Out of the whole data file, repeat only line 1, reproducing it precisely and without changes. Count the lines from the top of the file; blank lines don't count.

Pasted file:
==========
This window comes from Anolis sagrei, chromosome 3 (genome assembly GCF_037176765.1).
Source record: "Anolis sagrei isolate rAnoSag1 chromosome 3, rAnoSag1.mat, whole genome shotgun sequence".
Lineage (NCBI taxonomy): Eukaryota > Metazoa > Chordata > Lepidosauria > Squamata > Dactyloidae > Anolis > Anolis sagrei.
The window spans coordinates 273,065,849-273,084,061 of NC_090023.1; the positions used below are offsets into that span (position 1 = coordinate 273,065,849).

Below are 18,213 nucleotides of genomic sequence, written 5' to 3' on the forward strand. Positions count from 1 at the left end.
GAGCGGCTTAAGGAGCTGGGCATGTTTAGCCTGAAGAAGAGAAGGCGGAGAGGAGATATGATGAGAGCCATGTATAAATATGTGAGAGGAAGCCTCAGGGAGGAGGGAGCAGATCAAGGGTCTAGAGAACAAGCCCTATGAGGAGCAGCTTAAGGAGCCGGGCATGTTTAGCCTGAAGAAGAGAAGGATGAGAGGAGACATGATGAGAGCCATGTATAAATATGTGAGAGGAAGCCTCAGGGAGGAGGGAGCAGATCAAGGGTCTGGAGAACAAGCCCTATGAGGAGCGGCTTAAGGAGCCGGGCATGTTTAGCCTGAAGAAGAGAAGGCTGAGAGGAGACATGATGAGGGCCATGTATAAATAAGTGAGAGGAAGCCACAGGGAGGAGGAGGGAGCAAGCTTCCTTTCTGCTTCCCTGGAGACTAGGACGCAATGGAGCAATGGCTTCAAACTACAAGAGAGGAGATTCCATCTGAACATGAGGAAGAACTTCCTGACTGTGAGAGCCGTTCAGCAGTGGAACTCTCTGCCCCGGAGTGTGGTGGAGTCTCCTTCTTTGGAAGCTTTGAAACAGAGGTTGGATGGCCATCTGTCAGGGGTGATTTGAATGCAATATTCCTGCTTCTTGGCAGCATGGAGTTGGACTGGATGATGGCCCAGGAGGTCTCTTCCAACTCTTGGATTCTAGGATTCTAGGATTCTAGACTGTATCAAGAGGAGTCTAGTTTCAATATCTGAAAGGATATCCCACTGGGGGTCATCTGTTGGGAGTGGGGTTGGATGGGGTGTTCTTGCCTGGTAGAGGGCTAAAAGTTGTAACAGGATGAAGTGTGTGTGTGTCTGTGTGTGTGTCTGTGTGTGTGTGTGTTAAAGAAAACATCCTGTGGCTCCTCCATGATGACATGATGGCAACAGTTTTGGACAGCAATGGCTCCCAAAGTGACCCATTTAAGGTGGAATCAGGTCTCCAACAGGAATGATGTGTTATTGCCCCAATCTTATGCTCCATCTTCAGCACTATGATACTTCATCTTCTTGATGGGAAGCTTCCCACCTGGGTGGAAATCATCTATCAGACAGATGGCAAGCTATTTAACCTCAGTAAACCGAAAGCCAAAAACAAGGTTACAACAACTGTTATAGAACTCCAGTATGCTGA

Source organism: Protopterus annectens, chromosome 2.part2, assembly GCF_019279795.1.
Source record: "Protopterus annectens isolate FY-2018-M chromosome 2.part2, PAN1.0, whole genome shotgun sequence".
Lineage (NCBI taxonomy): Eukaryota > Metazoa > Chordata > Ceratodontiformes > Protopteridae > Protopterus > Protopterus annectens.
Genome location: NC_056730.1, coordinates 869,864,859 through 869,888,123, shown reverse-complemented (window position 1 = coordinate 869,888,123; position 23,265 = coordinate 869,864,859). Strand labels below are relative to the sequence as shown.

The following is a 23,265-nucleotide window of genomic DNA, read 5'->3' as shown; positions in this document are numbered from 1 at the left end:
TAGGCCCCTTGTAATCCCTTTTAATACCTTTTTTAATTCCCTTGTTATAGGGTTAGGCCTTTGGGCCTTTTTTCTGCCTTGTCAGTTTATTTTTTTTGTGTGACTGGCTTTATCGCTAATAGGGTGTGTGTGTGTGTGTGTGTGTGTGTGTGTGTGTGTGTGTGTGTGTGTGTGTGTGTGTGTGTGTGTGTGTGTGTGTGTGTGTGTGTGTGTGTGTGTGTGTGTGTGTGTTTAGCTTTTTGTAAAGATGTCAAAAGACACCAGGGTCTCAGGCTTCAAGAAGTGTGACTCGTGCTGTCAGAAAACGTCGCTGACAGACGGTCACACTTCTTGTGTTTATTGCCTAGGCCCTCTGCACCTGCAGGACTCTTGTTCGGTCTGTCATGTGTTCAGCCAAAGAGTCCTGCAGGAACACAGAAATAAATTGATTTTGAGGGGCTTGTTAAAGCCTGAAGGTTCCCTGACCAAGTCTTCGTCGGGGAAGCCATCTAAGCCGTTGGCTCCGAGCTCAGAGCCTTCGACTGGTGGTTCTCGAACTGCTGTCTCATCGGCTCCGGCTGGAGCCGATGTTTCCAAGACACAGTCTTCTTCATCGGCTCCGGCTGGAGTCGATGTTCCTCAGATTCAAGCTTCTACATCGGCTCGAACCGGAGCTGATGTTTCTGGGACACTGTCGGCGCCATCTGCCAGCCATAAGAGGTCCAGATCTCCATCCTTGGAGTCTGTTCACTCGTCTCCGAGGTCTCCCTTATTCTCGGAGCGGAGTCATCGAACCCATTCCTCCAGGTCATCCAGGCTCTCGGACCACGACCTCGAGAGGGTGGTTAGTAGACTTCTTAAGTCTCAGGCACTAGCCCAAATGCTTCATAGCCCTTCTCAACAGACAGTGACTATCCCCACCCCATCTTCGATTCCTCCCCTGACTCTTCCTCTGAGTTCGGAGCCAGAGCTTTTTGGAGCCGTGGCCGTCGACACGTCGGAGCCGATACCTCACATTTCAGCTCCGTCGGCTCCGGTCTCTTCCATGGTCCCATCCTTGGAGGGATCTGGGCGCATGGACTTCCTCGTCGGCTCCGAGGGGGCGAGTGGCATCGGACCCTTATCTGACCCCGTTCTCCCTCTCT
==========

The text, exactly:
This window comes from Anolis sagrei, chromosome 3 (genome assembly GCF_037176765.1).